On Saturday, 6 May 2023 (the day I sat down to finish writing this blog post), I started the day with three intentions. First, finish rewriting the chapter of a novella I started earlier in the week. Second, edit and schedule this blog post. And third, run at least five kilometres. And at the end of the day, I’d have to ask myself: “Did I accomplish what I set out to do?” The answer, which I’ll circle back to later, offers a glimpse into how I have come to define productivity.
When I started writing, I was always starting something—a short story, a poem, a novel—but struggled to finish anything. With lots of ideas popping into my head, I always ended up chasing the newest idea. And that meant I left a lot of thing started but unfinished. When it came to productivity, my first lesson learned was to build writing into my daily routine. That allowed me to finish something. Suddenly, the first draft of whatever I was working on was done. It might have been crap, but it was done. And as time went on, I finished more writing projects. What a great combination: writing daily and finishing things. Still, I didn’t feel productive. Writing around a full-time job and other commitments, I was constantly chastising myself for not doing more. All because I was defining productivity on someone else’s terms.
In an effort to be more productive, I followed (or tried to) the advice of others to meet daily word quotas. I started off small with 500 words, then moved onto 1,000 and then 2,000. When I’m working on a story and I’m on a roll, it’s easy to crank out 2,000 words in a day. And just like writing daily, meeting a daily word quota helped me to finish a short story or novel faster. Funny enough, I still didn’t feel more productive. What was wrong with me? It took me a while, but then I learned a second important lesson about productivity: you have to be focused on the right things. That was when I realized I had to define productivity for myself.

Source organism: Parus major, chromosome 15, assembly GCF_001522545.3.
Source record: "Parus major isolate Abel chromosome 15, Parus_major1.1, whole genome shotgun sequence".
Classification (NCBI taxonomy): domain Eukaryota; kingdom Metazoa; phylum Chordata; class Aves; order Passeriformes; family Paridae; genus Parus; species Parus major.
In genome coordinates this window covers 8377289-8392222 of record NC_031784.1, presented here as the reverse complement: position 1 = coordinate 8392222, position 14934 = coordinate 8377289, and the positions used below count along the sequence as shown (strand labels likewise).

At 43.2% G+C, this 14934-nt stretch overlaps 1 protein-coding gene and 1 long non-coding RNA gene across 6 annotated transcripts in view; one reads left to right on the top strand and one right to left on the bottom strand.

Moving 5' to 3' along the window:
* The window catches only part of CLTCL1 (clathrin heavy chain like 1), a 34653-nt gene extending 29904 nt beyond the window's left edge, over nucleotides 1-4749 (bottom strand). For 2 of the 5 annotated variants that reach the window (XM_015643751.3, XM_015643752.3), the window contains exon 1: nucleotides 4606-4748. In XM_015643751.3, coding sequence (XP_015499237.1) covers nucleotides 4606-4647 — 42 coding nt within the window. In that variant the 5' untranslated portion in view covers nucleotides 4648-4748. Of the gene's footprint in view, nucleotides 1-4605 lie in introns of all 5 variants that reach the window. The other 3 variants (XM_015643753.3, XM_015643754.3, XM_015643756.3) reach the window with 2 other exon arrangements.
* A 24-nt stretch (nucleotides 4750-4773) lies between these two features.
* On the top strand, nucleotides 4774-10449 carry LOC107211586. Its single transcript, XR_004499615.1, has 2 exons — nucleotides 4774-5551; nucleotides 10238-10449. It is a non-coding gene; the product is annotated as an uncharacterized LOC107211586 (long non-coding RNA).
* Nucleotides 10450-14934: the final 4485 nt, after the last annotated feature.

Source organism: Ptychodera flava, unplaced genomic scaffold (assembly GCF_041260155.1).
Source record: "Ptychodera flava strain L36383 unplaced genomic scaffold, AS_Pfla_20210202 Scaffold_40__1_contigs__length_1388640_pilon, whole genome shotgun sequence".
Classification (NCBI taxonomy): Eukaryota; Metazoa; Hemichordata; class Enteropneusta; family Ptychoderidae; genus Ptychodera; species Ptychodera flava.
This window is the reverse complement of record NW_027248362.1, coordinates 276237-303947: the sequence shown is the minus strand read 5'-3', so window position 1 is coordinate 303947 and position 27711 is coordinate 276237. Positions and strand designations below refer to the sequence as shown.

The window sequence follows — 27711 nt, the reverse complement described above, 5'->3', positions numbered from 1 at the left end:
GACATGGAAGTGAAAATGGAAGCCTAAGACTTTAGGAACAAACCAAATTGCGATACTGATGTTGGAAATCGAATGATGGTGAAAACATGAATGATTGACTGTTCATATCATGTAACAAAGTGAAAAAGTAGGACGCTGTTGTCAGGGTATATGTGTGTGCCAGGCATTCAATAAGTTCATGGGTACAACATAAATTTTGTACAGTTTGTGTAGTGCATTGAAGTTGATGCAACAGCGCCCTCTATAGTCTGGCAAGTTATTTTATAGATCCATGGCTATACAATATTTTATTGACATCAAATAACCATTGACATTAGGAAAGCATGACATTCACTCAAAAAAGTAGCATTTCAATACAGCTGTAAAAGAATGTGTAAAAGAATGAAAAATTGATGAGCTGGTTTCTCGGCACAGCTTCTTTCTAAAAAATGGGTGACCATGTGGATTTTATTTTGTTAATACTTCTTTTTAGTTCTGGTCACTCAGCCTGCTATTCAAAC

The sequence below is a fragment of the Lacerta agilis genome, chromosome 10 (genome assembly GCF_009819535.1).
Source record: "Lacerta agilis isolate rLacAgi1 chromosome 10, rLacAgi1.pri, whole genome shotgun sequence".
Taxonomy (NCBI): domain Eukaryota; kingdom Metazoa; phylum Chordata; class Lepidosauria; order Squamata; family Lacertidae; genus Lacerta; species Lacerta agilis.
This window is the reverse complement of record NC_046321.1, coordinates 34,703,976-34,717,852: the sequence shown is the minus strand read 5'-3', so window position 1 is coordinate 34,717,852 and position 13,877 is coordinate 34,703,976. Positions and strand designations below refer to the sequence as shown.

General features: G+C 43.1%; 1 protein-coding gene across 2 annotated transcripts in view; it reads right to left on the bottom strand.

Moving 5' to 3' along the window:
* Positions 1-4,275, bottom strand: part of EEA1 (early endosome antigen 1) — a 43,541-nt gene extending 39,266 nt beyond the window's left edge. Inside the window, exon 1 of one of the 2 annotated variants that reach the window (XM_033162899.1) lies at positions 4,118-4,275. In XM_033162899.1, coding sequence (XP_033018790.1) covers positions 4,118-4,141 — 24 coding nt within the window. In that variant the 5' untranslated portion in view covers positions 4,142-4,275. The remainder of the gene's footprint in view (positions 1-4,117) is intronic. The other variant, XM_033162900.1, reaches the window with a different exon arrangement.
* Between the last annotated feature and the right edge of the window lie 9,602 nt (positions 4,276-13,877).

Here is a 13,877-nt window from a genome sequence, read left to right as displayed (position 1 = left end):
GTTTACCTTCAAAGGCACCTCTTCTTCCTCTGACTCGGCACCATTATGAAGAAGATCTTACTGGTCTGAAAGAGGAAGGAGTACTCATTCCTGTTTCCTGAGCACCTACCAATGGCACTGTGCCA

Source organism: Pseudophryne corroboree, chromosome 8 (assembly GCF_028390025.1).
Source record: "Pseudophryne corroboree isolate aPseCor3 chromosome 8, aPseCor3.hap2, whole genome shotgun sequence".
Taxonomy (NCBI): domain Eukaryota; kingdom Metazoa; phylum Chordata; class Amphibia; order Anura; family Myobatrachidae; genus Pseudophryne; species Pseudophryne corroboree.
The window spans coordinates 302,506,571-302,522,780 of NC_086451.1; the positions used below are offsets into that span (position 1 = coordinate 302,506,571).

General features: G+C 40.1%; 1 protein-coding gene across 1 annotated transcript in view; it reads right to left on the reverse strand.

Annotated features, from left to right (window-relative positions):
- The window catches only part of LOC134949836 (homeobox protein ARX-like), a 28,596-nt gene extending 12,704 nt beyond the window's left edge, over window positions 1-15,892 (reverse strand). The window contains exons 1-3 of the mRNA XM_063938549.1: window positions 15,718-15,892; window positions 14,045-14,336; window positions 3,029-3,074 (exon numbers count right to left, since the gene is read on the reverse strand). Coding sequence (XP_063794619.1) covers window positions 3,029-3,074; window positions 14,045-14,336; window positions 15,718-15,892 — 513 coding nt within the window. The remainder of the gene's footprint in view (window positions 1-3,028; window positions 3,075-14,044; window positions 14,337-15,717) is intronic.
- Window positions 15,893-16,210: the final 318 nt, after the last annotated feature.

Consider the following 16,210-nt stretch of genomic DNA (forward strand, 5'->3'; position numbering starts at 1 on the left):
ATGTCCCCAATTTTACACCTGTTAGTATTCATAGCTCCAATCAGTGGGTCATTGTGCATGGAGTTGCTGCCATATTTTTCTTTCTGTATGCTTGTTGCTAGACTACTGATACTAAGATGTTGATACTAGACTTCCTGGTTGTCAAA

Define Productivity for Yourself
What makes me feel productive may be different for someone else. I was so busy trying to meet a daily word quota that didn’t necessarily mean something to me. As a result, what I often wrote didn’t always jive with my writing goals. It’s easy to forget that there are many different parts to the writing process. Sometimes it was better for me to spend two or three hours editing than trying to get down 2,000 new words. Other days it might have been better for me to spend time on research or book marketing. And then on other days, being productive meant getting in that 26k run in preparation for the marathon I’d signed up for.
And while writing is a big part of my life, I also have other interests as well. True, the majority of my daily tasks are related to writing. So now, when I try to measure my level of productivity in a day, I ask myself: “Did I accomplish what I set out to do today?”
You can’t rely on others to jump up and make your dreams happen. – Tim Grover1
Doing the Right Things
Let’s come back and look at the three goals I’d set out for today (Saturday, 6 May 2023):
- Finish rewriting the chapter of a novella I started earlier in the week. ✔
- Edit and schedule this blog post. ~
- Run at least five kilometres. ✔
These were the right things I needed to do today. And you’ll see there are two checkmarks next to tasks #1 and #3. Because I got those done. When it came to editing and scheduling this post, I started it but didn’t finish (that’s why the tilde is there—started by not finished; if I don’t get something done, I put a big ‘X’ next to it). It’s been challenging all week for me to stay focused, and today was no exception, because last Monday I gave up caffeine cold turkey. And, unfortunately, the withdrawal symptoms are lingering longer than before (headaches, fatigue and difficulty concentrating). Yet when I asked myself, “Did I accomplish what I set out to do today?” and answered, “No,” I still felt productive.
Productivity on Your Own Terms
You’re productive, as Chris Bailey writes in The Productivity Project, “when you accomplish what you intend to, and you’re realistic and deliberate about the productivity goals you set.” 2 Productivity, then, is about doing the right things—being intentional about the time, energy and attention we spend on them. Don’t let other people define productivity for you. Focus, instead, on the tasks that will yield the most results and be deliberate in your approach to getting them done.
1 Grover, T. (2013). Relentless: From Good to Great to Unstoppable, New York, Scribner, p. 150.
2 Bailey, C. (2016). The Productivity Project, New York, Currency, p. 29.